Pinot Noir

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      One of the most difficult yet rewarding grapes to grow, Pinot Noir is commonly referred to by winemakers as the “heartbreak grape.” However, the greatest red wines of Burgundy prove that it is unquestionably worth the effort. More reflective than most varieties of the land on which it is grown, Pinot Noir prefers a cool climate, requires low yields to achieve high quality, and demands care in the vineyard and lots of attention in the winery. It is an important component of Champagne and the only variety permitted in red Burgundy. Pinot Noir enjoys immense popularity internationally, most notably in Oregon, California, and New Zealand.

      In the Glass

      Pinot Noir Is all about red fruit—strawberry, raspberry, and cherry. It is relatively pale in color with soft tannins and lively acidity. It ranges in body from very light to the heavier side of medium, typically landing somewhere in the middle—giving it extensive possibilities for food pairing. With age (of which the best examples can handle an astounding amount), it can develop hauntingly beautiful characteristics of fresh earth, autumn leaves, and truffles.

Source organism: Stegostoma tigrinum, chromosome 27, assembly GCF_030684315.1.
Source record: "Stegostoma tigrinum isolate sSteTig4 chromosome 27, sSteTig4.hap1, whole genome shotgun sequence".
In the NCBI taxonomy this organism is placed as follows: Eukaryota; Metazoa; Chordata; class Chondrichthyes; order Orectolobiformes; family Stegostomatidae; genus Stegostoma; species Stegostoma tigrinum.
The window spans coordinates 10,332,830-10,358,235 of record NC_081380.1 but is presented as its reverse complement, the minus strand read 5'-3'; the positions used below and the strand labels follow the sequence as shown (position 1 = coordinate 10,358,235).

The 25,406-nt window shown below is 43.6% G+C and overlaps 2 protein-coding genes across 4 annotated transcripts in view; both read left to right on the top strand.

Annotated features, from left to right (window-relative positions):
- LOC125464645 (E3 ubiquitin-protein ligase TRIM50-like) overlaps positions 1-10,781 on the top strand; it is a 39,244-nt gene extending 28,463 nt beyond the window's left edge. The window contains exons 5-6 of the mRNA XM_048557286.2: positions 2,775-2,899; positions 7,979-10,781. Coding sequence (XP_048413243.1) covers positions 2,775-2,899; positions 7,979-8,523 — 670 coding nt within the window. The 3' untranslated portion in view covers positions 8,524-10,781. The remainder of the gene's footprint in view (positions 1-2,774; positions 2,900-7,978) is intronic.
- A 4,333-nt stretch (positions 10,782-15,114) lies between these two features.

Perfect Pairings

      Pinot’s healthy acidity cuts through the oiliness of pink-fleshed fish like salmon, ocean trout, and tuna. Its mild mannered tannins don’t fight with spicy food, and give it enough structure to pair with all sorts of poultry—chicken, quail, and especially duck. As the namesake wine of Boeuf Bourguignon, it can even match with heavier fare. Pinot Noir is also very vegetarian-friendly—most notably with any dish that features mushrooms.

      Sommelier Secret

      Pinot Noir is dangerously drinkable, highly addictive, and has a bad habit of emptying the wallet. Look for affordable but still delicious examples from Germany (as Spätburgunder), Italy (as Pinot Nero), Chile, New Zealand, and France’s Loire Valley and Alsace regions.

      EMP640616_2005 Item# 100351